In any event, employers who outsource the collection of specimens for drug or alcohol a third party are clearly not given permission to report an applicant or employee’s use of urine additives or synthetic urine. [We recommend employers outsource specimen collection, unless they are a hospital, medical clinic, or have nurses on site.] Also, the reporting exception only applies to reports regarding the use of synthetic urine and urine additives, and not the other two new offenses in Chapter 715A, urine substitution or pre-collection and use.
The offenses created by House File 283 are punishable as a simple misdemeanors for the first offense, and a serious misdemeanor for the second and subsequent offenses. Reviewing courts may order substance abuse evaluation and treatment in addition to or in lieu of other statutory penalties.
Drug Tests Using Specimens Other Than Urine
If your operation utilizes other types of samples for drug and alcohol testing, including breath, saliva, or blood (in the very limited circumstances permitted under applicable law), House File 283 does not explicitly apply to you. However, it is worth your attention because it may be the first step to additional changes to Iowa’s drug and alcohol testing regime that may impact you in the future.
If you have questions about the impact of this new law on your business, or would like a review of your policies and procedures relating to employee and applicant drug testing, we encourage you to contact the Dickinson law firm for a consultation.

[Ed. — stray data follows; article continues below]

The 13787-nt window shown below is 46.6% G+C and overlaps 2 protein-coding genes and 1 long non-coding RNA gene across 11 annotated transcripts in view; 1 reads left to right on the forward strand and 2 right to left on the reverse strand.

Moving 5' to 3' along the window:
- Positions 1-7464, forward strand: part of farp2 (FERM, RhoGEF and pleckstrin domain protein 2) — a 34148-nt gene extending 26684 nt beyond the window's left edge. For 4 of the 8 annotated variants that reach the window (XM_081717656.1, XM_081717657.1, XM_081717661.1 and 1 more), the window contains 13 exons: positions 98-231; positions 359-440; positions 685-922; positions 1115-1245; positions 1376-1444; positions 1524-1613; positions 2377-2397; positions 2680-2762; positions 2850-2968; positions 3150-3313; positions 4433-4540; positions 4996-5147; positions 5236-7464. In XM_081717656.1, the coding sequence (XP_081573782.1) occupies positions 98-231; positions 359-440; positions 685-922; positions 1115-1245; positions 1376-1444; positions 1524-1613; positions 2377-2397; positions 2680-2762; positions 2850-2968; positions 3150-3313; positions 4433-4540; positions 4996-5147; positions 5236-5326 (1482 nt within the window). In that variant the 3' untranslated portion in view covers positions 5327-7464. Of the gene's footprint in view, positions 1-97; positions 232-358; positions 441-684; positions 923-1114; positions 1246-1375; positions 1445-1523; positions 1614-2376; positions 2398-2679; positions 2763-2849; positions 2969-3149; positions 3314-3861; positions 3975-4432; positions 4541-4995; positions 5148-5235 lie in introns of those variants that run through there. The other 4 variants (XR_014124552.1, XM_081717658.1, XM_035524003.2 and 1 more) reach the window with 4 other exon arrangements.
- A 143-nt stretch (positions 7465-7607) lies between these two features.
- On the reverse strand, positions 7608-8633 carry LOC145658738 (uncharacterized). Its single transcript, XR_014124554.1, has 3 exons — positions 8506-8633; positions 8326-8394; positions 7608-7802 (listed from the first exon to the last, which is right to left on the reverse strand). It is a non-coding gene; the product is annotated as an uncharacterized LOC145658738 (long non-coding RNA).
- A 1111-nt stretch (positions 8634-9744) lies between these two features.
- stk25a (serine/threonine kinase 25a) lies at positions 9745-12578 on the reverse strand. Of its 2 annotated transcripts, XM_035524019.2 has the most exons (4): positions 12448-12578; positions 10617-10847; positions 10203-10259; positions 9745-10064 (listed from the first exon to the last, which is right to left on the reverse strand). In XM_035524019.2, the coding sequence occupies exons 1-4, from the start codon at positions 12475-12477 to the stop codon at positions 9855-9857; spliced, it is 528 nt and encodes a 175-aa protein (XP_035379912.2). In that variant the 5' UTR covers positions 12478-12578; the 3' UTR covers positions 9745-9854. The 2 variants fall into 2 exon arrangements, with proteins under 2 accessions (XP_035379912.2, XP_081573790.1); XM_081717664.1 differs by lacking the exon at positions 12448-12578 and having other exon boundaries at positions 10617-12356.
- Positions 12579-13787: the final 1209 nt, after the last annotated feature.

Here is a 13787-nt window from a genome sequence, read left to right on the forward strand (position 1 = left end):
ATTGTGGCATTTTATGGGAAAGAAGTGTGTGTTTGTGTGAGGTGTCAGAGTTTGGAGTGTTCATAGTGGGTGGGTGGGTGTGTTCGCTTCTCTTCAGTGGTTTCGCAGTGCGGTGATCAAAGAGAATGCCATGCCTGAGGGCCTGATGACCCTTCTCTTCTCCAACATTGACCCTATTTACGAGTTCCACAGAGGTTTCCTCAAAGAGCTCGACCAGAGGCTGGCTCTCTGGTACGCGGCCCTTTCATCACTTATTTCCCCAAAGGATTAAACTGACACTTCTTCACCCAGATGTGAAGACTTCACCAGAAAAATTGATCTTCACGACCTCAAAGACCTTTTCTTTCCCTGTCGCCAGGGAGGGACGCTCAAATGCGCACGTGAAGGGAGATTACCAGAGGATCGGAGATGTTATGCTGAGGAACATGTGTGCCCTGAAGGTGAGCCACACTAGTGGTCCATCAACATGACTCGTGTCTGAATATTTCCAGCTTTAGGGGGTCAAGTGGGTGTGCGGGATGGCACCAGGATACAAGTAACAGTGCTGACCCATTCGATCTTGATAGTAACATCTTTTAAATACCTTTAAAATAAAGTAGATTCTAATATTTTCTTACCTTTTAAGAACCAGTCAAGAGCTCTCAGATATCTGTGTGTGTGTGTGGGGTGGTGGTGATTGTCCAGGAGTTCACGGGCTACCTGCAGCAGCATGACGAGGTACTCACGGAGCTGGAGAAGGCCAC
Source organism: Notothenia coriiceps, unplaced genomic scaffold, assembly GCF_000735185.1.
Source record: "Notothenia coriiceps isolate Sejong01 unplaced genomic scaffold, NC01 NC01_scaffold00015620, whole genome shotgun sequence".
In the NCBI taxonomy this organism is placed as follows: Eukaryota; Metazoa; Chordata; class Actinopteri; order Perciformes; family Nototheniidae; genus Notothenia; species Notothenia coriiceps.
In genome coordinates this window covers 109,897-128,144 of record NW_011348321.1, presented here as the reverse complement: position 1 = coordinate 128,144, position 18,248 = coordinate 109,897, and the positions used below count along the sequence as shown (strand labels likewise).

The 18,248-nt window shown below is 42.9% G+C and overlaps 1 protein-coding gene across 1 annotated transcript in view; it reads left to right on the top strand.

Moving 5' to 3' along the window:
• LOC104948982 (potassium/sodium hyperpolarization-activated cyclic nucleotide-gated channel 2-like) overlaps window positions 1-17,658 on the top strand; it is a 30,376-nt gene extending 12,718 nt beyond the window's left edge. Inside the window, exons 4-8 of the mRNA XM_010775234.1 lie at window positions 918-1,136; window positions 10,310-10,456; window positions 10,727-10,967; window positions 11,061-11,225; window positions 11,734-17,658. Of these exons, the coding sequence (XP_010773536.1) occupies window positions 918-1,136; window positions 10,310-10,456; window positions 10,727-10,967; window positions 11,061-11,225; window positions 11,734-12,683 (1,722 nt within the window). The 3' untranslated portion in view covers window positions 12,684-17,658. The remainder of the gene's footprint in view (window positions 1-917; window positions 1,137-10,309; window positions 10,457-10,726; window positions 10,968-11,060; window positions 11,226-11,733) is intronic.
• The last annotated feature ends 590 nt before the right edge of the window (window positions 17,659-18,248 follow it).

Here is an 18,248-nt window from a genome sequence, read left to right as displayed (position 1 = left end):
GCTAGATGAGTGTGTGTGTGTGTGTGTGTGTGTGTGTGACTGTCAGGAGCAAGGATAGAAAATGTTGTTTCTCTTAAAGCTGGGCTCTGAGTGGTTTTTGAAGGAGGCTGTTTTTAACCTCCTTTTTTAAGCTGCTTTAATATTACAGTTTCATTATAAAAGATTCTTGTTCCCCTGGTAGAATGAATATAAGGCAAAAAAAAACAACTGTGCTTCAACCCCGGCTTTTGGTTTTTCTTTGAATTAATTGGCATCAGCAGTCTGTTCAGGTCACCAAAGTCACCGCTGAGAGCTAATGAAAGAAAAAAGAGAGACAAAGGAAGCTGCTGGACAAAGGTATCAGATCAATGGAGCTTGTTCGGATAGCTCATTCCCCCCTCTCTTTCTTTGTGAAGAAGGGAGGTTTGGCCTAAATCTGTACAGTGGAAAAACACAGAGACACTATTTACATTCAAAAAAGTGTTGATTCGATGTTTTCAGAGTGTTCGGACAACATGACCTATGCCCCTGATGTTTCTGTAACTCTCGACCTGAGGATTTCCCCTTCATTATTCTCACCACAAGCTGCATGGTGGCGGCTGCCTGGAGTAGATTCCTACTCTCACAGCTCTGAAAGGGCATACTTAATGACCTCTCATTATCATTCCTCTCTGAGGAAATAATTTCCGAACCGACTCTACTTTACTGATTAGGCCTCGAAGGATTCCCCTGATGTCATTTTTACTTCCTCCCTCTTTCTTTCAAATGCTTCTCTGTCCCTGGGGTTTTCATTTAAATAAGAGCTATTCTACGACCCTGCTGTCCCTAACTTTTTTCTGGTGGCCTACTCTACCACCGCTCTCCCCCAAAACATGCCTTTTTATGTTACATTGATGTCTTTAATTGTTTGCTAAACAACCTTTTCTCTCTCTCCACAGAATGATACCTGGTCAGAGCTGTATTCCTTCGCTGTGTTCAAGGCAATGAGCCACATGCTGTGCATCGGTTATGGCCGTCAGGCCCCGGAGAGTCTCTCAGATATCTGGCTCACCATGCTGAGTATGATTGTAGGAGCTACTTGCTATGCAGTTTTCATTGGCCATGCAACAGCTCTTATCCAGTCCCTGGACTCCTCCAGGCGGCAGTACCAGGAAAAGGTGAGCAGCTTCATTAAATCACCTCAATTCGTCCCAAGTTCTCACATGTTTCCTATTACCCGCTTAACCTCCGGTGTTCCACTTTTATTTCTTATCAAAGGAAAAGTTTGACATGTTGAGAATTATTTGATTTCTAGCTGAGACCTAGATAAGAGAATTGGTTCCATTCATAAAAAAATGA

With nearly 20 years of experience, Rob Porter practices primarily in employment law, education law, gambling and gaming law, licensing and administrative law. To contact him, or for more information on his practice, click here.
Questions, Contact us today.
The material, whether written or oral (including videos) that is posted on the various blogs of Dickinson Law is not intended, nor should it be construed or relied upon, as legal advice. The opinions expressed in the various blog posting are those of the individual author, they may not reflect the opinions of the firm. Your use of the Dickinson Law blog postings does NOT create an attorney-client relationship between you and Dickinson, Mackaman, Tyler & Hagen, P.C. or any of its attorneys. If specific legal information is needed, please retain and consult with an attorney of your own selection.